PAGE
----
Textile Society of America


Date of this Version



Presented at Textile Society of America 11th Biennial Symposium: Textiles as Cultural Expressions, September 4-7, 2008, Honolulu, Hawai'i. Copyright © 2008 Catharine Ellis


The power loom has long been a time and labor saving device resulting in a separation of the weaver/designer from the process of making cloth. This is evident in the Taiten shibori fabrics of the early 20th century, the only form of Japanese loom woven shibori. Taiten fabric was woven of plain weave with heavier threads placed at intervals in the warp. When the cloth is removed from the loom the heavy threads are pulled to form a resist for dyeing. While developing my own process of woven shibori I was not able to understand why the Japanese never developed a similarly expanded vocabulary of woven pattern resist, although they had refined shibori to include extensive patterns of stitched, wrapped and tied resists. Once I realized that the taiten fabrics were made on industrial looms and then taken to dyers to be hand processed, it became clear that the weaver was not the dyer. In the case of my own woven shibori, the weaver is the dyer, allowing me to make connections between weaving, resist and dyeing.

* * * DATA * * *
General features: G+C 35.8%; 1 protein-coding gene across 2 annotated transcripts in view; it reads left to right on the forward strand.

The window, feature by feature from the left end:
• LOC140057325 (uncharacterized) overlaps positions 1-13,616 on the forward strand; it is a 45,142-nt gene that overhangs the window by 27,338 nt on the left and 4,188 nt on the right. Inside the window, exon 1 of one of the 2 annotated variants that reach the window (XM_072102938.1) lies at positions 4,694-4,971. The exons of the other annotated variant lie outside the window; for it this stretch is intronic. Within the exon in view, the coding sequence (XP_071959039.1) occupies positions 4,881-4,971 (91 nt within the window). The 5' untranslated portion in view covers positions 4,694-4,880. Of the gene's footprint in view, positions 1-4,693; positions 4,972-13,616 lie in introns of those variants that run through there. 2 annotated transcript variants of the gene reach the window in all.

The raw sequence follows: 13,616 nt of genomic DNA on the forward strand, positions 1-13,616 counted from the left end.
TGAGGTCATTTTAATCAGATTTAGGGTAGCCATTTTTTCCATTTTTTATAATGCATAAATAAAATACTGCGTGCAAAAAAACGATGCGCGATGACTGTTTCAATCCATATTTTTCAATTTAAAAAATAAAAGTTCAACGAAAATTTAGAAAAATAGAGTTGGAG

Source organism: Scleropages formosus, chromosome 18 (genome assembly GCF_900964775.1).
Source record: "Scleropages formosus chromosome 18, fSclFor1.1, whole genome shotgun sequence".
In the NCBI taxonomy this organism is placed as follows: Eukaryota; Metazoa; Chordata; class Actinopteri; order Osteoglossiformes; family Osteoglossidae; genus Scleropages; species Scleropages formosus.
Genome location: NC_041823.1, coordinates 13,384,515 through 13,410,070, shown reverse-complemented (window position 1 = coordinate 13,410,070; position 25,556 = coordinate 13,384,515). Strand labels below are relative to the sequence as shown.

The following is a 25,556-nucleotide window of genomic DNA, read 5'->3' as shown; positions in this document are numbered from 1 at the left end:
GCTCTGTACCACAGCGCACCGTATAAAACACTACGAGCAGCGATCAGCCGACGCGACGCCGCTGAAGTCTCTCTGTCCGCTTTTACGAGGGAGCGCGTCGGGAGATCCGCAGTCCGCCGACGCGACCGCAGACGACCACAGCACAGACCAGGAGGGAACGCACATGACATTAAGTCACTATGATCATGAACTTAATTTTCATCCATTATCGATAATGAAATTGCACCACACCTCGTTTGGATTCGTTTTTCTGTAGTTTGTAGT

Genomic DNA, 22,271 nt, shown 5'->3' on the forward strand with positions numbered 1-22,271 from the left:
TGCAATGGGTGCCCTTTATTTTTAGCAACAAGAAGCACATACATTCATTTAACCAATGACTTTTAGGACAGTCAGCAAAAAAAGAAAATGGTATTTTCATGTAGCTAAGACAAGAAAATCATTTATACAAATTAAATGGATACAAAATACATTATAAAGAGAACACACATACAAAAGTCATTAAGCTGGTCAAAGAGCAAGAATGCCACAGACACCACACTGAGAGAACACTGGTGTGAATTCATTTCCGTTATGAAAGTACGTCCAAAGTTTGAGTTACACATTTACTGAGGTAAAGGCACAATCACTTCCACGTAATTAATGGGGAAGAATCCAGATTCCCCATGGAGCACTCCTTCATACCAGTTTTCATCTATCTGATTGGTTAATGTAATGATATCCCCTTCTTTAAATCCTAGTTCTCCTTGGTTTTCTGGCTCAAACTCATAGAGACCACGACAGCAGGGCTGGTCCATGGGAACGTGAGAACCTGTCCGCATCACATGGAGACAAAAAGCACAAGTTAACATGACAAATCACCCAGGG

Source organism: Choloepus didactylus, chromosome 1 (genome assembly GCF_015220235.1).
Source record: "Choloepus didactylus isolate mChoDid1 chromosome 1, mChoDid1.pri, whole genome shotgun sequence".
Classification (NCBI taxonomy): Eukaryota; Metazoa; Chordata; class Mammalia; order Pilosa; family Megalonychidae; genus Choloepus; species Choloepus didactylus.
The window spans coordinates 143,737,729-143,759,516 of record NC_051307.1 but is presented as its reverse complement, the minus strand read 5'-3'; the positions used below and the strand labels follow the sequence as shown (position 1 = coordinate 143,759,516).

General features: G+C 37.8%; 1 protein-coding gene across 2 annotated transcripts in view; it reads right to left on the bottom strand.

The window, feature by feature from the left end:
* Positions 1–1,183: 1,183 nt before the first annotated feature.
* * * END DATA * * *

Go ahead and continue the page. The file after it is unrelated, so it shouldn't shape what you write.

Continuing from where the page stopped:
As we enter the 21st century when Jacquard and industrial equipment is becoming accessible to the textile artist, the relationship between industrial production and hand process deserves examination. My opportunity to work in a small textile mill is resulting in a vastly expanded vocabulary of woven resist patterns for shibori. Access to jacquard looms, combined with the ability to connect designing, weaving and dyeing, is transforming the way I work and the resulting fabrics.

20-minute presentation including images of historical taiten process and the artist’s fabrics and process.